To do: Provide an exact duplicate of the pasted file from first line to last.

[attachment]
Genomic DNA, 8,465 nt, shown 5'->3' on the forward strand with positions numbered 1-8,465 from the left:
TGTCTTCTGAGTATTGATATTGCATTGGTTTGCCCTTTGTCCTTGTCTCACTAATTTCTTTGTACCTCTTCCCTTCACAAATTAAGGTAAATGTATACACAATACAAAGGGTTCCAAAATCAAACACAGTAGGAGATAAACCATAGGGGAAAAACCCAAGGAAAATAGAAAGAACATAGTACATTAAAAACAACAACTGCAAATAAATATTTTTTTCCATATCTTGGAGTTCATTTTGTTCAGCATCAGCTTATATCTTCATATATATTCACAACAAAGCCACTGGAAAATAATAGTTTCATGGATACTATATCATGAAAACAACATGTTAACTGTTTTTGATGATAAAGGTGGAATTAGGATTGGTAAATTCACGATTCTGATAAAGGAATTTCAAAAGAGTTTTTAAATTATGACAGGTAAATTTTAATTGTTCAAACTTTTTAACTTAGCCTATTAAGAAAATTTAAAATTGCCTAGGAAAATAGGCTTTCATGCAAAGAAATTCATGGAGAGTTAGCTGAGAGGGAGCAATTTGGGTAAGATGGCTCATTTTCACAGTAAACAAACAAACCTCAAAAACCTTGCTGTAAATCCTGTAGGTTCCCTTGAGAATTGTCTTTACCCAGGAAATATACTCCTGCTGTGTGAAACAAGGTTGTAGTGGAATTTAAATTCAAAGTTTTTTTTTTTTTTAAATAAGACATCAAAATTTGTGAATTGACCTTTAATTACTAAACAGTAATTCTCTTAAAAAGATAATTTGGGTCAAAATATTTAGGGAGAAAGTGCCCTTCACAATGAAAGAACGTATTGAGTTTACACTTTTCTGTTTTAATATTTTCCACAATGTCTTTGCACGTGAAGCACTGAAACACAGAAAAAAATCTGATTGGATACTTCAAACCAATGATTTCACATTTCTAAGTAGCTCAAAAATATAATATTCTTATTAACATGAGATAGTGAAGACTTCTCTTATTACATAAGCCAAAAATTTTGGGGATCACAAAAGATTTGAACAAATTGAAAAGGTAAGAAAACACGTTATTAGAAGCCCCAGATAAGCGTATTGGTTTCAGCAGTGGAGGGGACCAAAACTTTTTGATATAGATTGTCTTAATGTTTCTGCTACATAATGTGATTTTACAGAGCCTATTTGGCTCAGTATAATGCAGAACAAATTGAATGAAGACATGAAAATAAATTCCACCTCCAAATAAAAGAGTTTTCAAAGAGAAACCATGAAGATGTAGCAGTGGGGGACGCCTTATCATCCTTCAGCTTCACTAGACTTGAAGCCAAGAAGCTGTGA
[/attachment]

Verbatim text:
Genomic DNA, 8,465 nt, shown 5'->3' on the forward strand with positions numbered 1-8,465 from the left:
TGTCTTCTGAGTATTGATATTGCATTGGTTTGCCCTTTGTCCTTGTCTCACTAATTTCTTTGTACCTCTTCCCTTCACAAATTAAGGTAAATGTATACACAATACAAAGGGTTCCAAAATCAAACACAGTAGGAGATAAACCATAGGGGAAAAACCCAAGGAAAATAGAAAGAACATAGTACATTAAAAACAACAACTGCAAATAAATATTTTTTTCCATATCTTGGAGTTCATTTTGTTCAGCATCAGCTTATATCTTCATATATATTCACAACAAAGCCACTGGAAAATAATAGTTTCATGGATACTATATCATGAAAACAACATGTTAACTGTTTTTGATGATAAAGGTGGAATTAGGATTGGTAAATTCACGATTCTGATAAAGGAATTTCAAAAGAGTTTTTAAATTATGACAGGTAAATTTTAATTGTTCAAACTTTTTAACTTAGCCTATTAAGAAAATTTAAAATTGCCTAGGAAAATAGGCTTTCATGCAAAGAAATTCATGGAGAGTTAGCTGAGAGGGAGCAATTTGGGTAAGATGGCTCATTTTCACAGTAAACAAACAAACCTCAAAAACCTTGCTGTAAATCCTGTAGGTTCCCTTGAGAATTGTCTTTACCCAGGAAATATACTCCTGCTGTGTGAAACAAGGTTGTAGTGGAATTTAAATTCAAAGTTTTTTTTTTTTTTAAATAAGACATCAAAATTTGTGAATTGACCTTTAATTACTAAACAGTAATTCTCTTAAAAAGATAATTTGGGTCAAAATATTTAGGGAGAAAGTGCCCTTCACAATGAAAGAACGTATTGAGTTTACACTTTTCTGTTTTAATATTTTCCACAATGTCTTTGCACGTGAAGCACTGAAACACAGAAAAAAATCTGATTGGATACTTCAAACCAATGATTTCACATTTCTAAGTAGCTCAAAAATATAATATTCTTATTAACATGAGATAGTGAAGACTTCTCTTATTACATAAGCCAAAAATTTTGGGGATCACAAAAGATTTGAACAAATTGAAAAGGTAAGAAAACACGTTATTAGAAGCCCCAGATAAGCGTATTGGTTTCAGCAGTGGAGGGGACCAAAACTTTTTGATATAGATTGTCTTAATGTTTCTGCTACATAATGTGATTTTACAGAGCCTATTTGGCTCAGTATAATGCAGAACAAATTGAATGAAGACATGAAAATAAATTCCACCTCCAAATAAAAGAGTTTTCAAAGAGAAACCATGAAGATGTAGCAGTGGGGGACGCCTTATCATCCTTCAGCTTCACTAGACTTGAAGCCAAGAAGCTGTGA